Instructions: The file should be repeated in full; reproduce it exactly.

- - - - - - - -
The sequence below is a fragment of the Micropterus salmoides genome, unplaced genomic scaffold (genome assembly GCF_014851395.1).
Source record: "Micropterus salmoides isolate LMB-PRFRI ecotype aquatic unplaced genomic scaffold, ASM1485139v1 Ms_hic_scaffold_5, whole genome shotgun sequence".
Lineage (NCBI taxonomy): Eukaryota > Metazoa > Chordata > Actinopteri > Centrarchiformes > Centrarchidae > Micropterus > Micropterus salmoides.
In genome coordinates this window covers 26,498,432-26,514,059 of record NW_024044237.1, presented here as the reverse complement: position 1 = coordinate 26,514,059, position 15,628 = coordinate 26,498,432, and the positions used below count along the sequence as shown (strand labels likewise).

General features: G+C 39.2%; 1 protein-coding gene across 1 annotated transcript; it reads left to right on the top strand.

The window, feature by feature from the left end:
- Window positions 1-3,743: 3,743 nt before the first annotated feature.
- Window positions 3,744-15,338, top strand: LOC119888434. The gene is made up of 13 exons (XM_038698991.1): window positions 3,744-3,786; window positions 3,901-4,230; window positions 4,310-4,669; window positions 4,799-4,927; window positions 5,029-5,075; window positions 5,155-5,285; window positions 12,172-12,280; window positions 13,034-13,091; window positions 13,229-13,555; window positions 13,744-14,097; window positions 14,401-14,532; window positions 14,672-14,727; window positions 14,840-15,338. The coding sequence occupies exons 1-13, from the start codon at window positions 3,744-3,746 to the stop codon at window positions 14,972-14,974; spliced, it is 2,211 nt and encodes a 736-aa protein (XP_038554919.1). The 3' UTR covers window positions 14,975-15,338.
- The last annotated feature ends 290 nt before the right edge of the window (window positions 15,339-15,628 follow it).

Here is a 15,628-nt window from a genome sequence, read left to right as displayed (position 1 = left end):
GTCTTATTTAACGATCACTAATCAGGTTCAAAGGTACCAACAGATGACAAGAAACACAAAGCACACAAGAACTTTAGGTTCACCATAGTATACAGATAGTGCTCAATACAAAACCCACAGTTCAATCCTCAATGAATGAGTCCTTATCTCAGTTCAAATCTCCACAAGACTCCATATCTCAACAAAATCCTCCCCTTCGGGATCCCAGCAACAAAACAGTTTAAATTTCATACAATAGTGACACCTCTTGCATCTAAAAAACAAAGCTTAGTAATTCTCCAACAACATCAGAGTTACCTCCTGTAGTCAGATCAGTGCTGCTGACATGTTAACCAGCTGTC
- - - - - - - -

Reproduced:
The sequence below is a fragment of the Micropterus salmoides genome, unplaced genomic scaffold (genome assembly GCF_014851395.1).
Source record: "Micropterus salmoides isolate LMB-PRFRI ecotype aquatic unplaced genomic scaffold, ASM1485139v1 Ms_hic_scaffold_5, whole genome shotgun sequence".
Lineage (NCBI taxonomy): Eukaryota > Metazoa > Chordata > Actinopteri > Centrarchiformes > Centrarchidae > Micropterus > Micropterus salmoides.
In genome coordinates this window covers 26,498,432-26,514,059 of record NW_024044237.1, presented here as the reverse complement: position 1 = coordinate 26,514,059, position 15,628 = coordinate 26,498,432, and the positions used below count along the sequence as shown (strand labels likewise).

General features: G+C 39.2%; 1 protein-coding gene across 1 annotated transcript; it reads left to right on the top strand.

The window, feature by feature from the left end:
- Window positions 1-3,743: 3,743 nt before the first annotated feature.
- Window positions 3,744-15,338, top strand: LOC119888434. The gene is made up of 13 exons (XM_038698991.1): window positions 3,744-3,786; window positions 3,901-4,230; window positions 4,310-4,669; window positions 4,799-4,927; window positions 5,029-5,075; window positions 5,155-5,285; window positions 12,172-12,280; window positions 13,034-13,091; window positions 13,229-13,555; window positions 13,744-14,097; window positions 14,401-14,532; window positions 14,672-14,727; window positions 14,840-15,338. The coding sequence occupies exons 1-13, from the start codon at window positions 3,744-3,746 to the stop codon at window positions 14,972-14,974; spliced, it is 2,211 nt and encodes a 736-aa protein (XP_038554919.1). The 3' UTR covers window positions 14,975-15,338.
- The last annotated feature ends 290 nt before the right edge of the window (window positions 15,339-15,628 follow it).

Here is a 15,628-nt window from a genome sequence, read left to right as displayed (position 1 = left end):
GTCTTATTTAACGATCACTAATCAGGTTCAAAGGTACCAACAGATGACAAGAAACACAAAGCACACAAGAACTTTAGGTTCACCATAGTATACAGATAGTGCTCAATACAAAACCCACAGTTCAATCCTCAATGAATGAGTCCTTATCTCAGTTCAAATCTCCACAAGACTCCATATCTCAACAAAATCCTCCCCTTCGGGATCCCAGCAACAAAACAGTTTAAATTTCATACAATAGTGACACCTCTTGCATCTAAAAAACAAAGCTTAGTAATTCTCCAACAACATCAGAGTTACCTCCTGTAGTCAGATCAGTGCTGCTGACATGTTAACCAGCTGTC